Disabilities are shocking and life changing. While they make everything more difficult, they don't have to completely dominate your life. If a disability hampers your ability to earn a living, there are programs that can help you. Two in general, SSI and SSDI, are available to the American public to assist with living expenses. Take a closer look to see what they can do for you.
Supplemental Security Income (SSI) is a benefit program designed to help those in need, regardless of work history or age. In general, if you can demonstrate sufficient disability, you will receive benefits, once your request is approved. The amount provided is also based on need, meaning those with large assets or monthly income will receive smaller assistance.
Eligibility is pretty simple. First, you must have a disability, be blind or be over 65. Second, your assets cannot exceed $2,000 for an individual or $3,000 for a couple. The assets do not include the value of your primary home and several other factors, so even if you think you might be over the threshold, consider a deeper look to be sure.
Finally, pay is based on your residual income. Many people with disabilities can still work to some extent, and this does not automatically disqualify you. Instead, your payout will be reduced based on your income from all other sources.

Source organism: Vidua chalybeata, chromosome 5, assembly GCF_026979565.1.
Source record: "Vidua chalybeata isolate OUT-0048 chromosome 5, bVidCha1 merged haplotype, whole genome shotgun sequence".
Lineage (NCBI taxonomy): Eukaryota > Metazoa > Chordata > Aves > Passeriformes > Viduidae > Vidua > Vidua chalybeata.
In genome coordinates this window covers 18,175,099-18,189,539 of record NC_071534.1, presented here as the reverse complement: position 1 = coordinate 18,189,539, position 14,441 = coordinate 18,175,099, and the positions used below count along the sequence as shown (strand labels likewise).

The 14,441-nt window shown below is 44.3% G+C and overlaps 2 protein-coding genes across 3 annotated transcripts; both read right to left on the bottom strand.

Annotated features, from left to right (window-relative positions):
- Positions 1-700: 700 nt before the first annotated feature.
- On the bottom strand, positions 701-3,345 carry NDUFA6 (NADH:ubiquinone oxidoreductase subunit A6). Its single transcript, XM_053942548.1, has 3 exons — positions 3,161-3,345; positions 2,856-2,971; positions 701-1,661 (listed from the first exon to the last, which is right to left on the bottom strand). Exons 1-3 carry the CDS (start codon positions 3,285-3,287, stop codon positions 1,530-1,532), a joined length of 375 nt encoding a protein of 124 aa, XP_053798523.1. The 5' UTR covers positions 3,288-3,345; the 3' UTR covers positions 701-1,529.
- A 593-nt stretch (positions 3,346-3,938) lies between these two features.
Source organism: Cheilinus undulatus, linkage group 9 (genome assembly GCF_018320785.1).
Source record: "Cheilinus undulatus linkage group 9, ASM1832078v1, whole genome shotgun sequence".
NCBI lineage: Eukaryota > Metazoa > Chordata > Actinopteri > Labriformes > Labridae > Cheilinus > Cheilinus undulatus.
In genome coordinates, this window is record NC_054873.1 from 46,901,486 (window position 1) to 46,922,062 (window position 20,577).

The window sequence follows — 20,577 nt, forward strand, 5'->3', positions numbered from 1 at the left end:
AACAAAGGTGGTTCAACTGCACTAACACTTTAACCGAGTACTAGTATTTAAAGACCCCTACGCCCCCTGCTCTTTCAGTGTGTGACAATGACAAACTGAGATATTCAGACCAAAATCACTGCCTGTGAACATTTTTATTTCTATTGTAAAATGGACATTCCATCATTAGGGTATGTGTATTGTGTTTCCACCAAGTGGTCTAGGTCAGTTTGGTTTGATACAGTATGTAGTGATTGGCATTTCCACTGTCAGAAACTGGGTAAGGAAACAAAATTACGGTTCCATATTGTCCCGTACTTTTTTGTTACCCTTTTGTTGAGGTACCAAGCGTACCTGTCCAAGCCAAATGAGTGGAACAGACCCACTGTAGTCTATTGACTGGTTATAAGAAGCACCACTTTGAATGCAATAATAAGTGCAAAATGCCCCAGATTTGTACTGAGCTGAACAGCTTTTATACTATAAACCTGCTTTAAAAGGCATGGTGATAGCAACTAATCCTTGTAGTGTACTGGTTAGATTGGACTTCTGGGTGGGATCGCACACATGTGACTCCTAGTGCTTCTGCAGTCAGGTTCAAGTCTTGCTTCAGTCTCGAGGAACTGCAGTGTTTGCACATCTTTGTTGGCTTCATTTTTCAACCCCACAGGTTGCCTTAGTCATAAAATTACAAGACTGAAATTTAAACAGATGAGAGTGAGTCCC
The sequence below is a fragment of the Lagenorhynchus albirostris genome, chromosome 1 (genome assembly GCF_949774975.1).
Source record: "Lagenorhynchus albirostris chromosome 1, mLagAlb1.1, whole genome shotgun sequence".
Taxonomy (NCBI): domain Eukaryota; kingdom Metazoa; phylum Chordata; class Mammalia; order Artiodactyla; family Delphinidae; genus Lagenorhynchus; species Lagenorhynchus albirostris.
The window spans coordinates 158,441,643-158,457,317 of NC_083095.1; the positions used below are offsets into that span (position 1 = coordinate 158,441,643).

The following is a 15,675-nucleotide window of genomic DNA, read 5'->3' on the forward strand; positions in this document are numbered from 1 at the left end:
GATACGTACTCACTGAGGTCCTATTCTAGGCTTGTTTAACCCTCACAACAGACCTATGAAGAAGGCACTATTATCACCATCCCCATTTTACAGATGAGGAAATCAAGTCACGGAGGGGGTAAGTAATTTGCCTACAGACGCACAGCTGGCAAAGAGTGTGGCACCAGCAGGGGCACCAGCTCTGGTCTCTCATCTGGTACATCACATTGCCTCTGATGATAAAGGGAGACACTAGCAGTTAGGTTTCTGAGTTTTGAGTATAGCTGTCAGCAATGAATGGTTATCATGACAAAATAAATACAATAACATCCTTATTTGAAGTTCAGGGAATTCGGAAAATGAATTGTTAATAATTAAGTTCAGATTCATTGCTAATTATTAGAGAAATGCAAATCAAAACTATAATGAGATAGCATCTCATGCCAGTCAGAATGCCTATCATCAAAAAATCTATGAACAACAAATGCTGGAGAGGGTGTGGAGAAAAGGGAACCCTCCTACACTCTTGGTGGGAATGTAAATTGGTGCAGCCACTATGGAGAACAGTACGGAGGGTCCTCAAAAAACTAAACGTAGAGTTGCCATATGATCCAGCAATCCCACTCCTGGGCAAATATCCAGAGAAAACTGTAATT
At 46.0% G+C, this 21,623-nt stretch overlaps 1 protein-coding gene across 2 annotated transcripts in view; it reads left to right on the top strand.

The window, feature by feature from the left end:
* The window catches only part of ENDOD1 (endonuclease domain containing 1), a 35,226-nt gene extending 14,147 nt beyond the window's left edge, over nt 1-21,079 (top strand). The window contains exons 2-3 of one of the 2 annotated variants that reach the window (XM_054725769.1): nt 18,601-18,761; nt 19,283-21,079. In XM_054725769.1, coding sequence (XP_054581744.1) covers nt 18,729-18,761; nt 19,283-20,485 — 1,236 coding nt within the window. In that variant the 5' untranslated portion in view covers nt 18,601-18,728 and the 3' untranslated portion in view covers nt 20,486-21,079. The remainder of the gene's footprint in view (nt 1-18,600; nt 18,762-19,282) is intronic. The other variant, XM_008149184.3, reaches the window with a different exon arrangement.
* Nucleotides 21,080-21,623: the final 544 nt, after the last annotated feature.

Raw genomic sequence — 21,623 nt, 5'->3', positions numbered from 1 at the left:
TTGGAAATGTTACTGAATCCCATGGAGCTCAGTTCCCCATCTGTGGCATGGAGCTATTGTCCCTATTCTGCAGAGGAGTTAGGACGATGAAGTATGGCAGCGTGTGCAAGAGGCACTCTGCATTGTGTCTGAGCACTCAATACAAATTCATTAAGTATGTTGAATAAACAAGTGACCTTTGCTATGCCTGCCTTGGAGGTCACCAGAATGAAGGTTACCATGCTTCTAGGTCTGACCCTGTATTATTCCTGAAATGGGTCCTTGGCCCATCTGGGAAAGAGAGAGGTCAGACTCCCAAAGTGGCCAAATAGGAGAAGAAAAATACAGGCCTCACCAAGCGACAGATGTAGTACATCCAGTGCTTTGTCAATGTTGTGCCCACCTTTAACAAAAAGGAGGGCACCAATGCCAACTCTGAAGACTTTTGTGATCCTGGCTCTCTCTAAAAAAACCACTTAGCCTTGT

Social Security Disability Insurance (SSDI) is quite a bit different from SSI. This biggest thing to understand is that this support is based on work history. Much like Social Security Retirement, SSDI requires you to work a set amount before you can receive compensation. Of course, you also have to demonstrate a disability, and this insurance does not apply to non-disabled seniors like SSI does.
Qualifications for SSDI can get pretty convoluted. Basically, your age when your disability occurs determines how many years you need to have worked prior. The age groups for determination are under 24, 24 to 30 and 31 or older. Each older age group requires more work to qualify, but case-by-case judgments are often made, so it's better to discuss your case with an expert before counting yourself in or out.
SSDI is not based on needs, but certain earning thresholds will disqualify you from benefits. On average, if you can make more than $1,820 a month from a single income, you will not qualify, but like all of the other considerations, exceptions can be made on an individual basis. If you meet the minimum requirements though, you can expect to withdraw benefits.
If you think there's a chance you could qualify for either of these programs, talk to an experienced attorney. They can help you with the intricacies of applications and exceptions to make sure you get the biggest payout possible. You can take back control of your life, so get the help you need today.